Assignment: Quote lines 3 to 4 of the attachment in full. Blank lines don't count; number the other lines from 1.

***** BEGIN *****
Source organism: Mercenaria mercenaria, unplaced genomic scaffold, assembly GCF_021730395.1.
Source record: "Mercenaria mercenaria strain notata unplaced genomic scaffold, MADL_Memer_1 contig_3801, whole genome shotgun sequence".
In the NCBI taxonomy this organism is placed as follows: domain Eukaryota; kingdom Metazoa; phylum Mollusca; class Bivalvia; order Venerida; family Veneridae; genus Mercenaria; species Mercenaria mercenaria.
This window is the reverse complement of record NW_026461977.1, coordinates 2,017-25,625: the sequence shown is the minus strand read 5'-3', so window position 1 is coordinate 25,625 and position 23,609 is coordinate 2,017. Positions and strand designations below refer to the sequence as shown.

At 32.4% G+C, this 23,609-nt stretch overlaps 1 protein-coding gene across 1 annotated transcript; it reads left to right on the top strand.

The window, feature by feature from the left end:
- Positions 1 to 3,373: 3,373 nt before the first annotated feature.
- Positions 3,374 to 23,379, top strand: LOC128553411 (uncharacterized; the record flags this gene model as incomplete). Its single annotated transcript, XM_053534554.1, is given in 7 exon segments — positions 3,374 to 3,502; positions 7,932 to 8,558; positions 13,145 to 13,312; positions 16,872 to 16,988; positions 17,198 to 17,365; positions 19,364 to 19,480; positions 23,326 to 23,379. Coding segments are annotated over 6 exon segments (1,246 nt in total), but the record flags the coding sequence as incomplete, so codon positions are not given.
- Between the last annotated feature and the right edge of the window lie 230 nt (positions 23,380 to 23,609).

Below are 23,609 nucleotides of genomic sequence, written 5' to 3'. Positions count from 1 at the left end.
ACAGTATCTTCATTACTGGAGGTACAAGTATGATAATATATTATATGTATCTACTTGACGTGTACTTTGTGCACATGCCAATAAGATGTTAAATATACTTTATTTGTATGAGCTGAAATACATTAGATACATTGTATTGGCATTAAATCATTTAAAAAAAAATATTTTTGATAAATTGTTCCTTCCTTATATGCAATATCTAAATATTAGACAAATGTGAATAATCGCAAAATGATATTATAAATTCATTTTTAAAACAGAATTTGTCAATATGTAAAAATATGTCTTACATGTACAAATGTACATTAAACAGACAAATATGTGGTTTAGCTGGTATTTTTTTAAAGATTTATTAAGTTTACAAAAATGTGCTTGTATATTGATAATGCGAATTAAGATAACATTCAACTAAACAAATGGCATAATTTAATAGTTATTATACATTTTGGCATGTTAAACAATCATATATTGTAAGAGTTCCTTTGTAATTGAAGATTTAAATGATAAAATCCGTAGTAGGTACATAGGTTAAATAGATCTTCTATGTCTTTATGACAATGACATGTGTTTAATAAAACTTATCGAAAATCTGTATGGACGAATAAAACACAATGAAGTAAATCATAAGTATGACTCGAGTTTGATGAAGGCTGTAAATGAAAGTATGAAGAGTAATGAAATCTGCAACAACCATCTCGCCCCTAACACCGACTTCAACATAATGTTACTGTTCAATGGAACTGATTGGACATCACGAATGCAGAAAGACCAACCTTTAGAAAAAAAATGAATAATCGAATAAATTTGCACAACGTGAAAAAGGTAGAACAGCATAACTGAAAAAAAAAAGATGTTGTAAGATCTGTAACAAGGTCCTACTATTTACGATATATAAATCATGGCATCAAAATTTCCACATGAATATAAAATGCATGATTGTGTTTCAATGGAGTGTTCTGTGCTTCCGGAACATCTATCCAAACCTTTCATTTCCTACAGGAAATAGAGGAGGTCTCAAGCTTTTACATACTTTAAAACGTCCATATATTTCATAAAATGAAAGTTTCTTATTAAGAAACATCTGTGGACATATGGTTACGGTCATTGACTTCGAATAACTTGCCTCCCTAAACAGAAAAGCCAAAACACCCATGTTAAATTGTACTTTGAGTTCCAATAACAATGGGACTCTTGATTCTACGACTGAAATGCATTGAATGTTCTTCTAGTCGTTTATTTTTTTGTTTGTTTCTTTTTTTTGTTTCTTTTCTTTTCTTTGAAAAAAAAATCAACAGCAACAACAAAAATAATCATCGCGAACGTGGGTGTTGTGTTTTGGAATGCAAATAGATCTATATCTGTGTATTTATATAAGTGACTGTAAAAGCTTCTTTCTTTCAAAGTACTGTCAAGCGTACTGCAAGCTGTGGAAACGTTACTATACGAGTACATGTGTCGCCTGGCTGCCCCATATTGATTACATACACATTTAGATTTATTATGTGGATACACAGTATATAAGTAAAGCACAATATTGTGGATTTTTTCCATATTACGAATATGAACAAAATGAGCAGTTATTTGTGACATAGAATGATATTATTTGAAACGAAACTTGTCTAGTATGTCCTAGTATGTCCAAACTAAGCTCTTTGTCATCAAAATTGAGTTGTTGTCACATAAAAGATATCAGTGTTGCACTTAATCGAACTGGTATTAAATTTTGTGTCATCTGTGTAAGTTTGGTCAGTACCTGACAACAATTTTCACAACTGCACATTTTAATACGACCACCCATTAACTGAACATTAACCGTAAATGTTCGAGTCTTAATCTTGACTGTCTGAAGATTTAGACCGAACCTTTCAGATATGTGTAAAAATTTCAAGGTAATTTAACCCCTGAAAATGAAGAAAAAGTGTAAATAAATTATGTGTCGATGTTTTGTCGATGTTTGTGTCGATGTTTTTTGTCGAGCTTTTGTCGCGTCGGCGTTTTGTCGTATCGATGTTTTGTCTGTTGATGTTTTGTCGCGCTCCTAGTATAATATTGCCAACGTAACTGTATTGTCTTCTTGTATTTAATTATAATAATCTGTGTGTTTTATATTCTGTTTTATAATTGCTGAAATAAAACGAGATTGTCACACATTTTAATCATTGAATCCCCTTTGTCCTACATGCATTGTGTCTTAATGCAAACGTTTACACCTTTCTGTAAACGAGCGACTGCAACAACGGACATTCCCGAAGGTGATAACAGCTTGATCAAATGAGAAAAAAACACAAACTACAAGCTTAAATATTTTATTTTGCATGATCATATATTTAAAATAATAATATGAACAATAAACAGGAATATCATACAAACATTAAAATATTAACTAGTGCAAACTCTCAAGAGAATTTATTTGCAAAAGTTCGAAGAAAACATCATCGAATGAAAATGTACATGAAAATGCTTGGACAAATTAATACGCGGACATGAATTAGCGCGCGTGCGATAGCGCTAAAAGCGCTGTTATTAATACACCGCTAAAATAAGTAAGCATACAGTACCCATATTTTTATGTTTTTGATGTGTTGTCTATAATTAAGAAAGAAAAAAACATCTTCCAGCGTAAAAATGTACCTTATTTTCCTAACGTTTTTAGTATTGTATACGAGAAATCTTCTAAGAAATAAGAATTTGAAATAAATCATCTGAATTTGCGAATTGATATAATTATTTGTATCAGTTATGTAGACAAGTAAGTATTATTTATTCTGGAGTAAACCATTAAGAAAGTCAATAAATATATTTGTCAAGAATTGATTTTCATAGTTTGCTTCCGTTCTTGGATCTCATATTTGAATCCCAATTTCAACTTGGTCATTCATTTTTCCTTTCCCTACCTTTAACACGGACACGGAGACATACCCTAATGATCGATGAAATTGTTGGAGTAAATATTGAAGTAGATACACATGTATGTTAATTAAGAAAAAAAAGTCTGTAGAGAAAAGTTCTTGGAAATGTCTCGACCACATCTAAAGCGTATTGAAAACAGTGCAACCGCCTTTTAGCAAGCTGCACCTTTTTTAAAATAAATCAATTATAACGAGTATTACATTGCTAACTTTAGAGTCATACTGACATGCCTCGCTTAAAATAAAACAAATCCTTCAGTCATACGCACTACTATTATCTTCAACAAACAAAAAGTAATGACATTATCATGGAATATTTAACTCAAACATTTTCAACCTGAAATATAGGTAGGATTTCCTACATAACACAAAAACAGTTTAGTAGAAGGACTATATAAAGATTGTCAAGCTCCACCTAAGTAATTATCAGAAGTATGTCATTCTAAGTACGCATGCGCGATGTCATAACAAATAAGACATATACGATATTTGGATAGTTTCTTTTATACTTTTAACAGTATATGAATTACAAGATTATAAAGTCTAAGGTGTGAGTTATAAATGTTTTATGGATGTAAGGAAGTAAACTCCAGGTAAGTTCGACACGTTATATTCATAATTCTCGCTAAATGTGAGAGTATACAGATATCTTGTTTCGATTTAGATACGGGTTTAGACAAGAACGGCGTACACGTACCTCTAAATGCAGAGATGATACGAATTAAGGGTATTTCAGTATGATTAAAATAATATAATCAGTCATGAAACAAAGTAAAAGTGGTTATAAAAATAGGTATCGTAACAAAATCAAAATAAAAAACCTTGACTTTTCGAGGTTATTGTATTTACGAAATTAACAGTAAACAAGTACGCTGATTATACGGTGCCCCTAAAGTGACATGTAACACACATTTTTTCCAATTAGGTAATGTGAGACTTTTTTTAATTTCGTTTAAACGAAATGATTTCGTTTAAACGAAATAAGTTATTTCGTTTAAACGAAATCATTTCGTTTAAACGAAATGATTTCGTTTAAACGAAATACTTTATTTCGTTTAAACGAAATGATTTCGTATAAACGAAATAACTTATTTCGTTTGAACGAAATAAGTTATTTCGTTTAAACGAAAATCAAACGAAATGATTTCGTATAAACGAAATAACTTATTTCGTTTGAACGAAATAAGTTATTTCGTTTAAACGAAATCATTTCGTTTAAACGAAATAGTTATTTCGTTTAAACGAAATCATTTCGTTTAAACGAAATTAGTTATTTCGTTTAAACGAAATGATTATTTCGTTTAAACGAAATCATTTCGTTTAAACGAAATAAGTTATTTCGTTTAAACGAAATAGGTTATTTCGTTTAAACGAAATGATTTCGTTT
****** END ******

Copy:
In the NCBI taxonomy this organism is placed as follows: domain Eukaryota; kingdom Metazoa; phylum Mollusca; class Bivalvia; order Venerida; family Veneridae; genus Mercenaria; species Mercenaria mercenaria.
This window is the reverse complement of record NW_026461977.1, coordinates 2,017-25,625: the sequence shown is the minus strand read 5'-3', so window position 1 is coordinate 25,625 and position 23,609 is coordinate 2,017. Positions and strand designations below refer to the sequence as shown.